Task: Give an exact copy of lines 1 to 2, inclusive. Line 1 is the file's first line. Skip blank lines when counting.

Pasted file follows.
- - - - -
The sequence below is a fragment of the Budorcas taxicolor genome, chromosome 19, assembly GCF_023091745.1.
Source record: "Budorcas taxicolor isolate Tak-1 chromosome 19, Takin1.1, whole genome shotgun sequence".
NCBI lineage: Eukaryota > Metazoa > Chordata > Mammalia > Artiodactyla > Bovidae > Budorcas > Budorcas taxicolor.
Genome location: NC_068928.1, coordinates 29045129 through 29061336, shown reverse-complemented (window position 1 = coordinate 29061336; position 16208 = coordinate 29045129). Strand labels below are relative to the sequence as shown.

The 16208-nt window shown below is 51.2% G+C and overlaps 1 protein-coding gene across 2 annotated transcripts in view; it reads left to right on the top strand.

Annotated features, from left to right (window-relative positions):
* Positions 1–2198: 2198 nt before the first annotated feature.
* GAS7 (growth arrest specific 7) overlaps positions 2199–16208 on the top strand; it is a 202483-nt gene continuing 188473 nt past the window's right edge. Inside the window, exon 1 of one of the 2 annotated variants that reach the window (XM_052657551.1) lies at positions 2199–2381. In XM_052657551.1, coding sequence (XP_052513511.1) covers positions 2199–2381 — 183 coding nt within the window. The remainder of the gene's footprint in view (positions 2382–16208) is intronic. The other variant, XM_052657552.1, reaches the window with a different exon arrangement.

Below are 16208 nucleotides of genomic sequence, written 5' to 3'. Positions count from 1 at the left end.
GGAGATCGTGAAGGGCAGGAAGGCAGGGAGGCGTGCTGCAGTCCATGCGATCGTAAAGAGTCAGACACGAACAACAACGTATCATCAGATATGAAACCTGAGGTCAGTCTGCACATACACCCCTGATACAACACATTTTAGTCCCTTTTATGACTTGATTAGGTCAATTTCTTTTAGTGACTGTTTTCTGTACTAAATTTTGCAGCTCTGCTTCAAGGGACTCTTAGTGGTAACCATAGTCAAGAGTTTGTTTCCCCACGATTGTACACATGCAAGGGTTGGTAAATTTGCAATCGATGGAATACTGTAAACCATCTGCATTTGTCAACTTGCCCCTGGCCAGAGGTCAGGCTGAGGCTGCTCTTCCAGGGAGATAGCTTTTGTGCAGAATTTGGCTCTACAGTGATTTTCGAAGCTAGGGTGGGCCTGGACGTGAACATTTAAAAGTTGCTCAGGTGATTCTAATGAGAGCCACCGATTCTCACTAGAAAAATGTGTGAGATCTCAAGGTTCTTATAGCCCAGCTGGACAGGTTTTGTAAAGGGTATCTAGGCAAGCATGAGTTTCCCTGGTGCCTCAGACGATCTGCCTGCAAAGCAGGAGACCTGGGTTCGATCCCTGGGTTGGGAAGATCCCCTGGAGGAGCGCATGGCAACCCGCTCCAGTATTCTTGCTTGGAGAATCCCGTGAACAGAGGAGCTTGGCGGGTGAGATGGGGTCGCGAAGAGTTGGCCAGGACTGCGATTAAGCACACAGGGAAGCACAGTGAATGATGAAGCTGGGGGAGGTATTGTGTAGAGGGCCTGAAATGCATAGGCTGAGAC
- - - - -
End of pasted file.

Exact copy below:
The sequence below is a fragment of the Budorcas taxicolor genome, chromosome 19, assembly GCF_023091745.1.
Source record: "Budorcas taxicolor isolate Tak-1 chromosome 19, Takin1.1, whole genome shotgun sequence".